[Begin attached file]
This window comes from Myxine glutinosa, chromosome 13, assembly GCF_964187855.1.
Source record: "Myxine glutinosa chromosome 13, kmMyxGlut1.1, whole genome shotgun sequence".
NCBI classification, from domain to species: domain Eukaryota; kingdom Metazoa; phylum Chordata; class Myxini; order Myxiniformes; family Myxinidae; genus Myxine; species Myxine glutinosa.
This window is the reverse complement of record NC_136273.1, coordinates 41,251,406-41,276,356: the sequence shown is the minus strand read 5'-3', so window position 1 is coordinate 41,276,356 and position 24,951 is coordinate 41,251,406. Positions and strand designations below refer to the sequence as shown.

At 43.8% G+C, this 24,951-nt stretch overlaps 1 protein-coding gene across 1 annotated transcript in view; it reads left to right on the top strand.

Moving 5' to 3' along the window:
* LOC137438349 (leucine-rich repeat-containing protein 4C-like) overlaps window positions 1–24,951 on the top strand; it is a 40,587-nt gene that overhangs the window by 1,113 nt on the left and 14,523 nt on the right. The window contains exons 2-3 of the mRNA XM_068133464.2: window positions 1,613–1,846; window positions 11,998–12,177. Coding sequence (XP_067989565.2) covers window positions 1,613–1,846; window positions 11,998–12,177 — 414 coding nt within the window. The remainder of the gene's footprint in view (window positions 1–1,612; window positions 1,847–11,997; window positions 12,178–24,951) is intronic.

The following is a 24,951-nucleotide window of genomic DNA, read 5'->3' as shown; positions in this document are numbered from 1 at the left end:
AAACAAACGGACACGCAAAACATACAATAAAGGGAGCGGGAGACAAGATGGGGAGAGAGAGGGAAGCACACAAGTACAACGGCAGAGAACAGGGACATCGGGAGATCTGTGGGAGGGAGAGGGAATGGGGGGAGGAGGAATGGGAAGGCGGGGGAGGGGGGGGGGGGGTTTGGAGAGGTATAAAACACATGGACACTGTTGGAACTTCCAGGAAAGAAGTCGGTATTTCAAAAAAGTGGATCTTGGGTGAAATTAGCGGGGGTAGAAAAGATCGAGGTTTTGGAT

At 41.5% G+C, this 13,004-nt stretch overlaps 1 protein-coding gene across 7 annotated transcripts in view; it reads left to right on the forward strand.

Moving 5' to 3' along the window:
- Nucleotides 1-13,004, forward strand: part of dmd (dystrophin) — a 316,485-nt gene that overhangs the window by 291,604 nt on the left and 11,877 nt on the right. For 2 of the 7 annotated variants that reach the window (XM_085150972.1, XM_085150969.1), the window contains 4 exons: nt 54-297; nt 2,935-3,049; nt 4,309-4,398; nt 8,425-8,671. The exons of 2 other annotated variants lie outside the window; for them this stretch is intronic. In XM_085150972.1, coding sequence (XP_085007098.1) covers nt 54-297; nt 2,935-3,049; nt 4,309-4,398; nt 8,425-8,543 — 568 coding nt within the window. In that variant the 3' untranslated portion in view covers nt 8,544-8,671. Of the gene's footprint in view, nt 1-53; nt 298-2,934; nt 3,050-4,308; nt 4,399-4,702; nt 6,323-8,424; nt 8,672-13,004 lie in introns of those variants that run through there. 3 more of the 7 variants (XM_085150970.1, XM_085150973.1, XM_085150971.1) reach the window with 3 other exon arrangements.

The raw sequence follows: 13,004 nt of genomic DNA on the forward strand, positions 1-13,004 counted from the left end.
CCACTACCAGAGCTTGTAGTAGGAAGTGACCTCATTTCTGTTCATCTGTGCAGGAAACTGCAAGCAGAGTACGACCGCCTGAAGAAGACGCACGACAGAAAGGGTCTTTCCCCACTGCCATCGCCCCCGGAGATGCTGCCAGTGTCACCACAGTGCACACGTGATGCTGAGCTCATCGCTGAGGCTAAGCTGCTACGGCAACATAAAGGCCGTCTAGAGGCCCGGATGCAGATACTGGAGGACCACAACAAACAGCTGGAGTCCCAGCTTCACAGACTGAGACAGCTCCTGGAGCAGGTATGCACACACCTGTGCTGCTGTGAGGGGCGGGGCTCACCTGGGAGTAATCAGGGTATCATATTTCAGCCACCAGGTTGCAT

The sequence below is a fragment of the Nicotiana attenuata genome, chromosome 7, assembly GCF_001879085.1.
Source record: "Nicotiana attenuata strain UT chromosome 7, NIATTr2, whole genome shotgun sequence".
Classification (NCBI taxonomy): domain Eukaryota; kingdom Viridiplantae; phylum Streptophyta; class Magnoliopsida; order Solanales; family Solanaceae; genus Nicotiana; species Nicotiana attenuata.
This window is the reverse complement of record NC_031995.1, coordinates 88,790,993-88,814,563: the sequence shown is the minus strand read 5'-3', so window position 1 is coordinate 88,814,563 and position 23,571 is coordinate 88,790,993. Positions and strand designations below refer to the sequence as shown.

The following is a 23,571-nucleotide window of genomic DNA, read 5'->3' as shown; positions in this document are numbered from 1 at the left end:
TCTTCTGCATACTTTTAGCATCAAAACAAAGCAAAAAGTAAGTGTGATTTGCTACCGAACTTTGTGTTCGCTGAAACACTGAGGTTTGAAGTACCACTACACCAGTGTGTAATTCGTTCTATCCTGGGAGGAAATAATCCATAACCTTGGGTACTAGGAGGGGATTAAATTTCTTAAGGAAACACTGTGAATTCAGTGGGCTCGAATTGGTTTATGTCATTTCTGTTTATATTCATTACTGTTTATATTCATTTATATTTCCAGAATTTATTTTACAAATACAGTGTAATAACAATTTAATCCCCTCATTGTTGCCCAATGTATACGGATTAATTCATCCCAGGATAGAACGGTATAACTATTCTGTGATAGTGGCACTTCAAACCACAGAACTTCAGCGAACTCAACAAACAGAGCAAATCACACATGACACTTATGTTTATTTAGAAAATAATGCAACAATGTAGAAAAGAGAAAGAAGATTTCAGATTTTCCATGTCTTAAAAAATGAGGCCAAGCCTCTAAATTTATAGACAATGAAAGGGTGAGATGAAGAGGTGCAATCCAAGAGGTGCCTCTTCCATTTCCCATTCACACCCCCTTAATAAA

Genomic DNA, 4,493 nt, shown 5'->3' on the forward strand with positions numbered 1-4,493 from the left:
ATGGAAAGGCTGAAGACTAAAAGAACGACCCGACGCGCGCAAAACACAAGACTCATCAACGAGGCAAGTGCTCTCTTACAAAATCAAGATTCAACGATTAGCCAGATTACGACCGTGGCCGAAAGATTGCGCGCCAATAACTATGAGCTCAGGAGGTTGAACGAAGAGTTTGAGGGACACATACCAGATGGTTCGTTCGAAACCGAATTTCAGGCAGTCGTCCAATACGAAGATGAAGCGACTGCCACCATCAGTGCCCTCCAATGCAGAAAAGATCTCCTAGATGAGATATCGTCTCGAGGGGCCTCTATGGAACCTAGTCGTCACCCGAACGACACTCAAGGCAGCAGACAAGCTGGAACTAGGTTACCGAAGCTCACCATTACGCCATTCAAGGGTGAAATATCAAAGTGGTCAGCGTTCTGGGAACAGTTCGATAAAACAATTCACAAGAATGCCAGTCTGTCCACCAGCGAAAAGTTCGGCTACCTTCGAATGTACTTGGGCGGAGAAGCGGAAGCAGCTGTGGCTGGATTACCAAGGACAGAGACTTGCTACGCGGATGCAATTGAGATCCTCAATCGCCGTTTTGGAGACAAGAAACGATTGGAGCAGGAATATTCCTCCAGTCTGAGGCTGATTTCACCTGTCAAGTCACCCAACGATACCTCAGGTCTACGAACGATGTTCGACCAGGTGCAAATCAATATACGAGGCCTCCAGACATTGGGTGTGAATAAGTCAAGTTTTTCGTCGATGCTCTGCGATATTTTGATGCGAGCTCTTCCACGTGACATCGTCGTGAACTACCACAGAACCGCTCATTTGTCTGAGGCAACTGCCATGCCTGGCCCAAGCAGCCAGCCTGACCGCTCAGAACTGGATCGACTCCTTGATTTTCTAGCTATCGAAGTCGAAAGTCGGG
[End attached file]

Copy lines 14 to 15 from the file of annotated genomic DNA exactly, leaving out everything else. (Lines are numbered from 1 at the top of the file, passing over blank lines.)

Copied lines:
CCACTACCAGAGCTTGTAGTAGGAAGTGACCTCATTTCTGTTCATCTGTGCAGGAAACTGCAAGCAGAGTACGACCGCCTGAAGAAGACGCACGACAGAAAGGGTCTTTCCCCACTGCCATCGCCCCCGGAGATGCTGCCAGTGTCACCACAGTGCACACGTGATGCTGAGCTCATCGCTGAGGCTAAGCTGCTACGGCAACATAAAGGCCGTCTAGAGGCCCGGATGCAGATACTGGAGGACCACAACAAACAGCTGGAGTCCCAGCTTCACAGACTGAGACAGCTCCTGGAGCAGGTATGCACACACCTGTGCTGCTGTGAGGGGCGGGGCTCACCTGGGAGTAATCAGGGTATCATATTTCAGCCACCAGGTTGCAT

The sequence below is a fragment of the Nicotiana attenuata genome, chromosome 7, assembly GCF_001879085.1.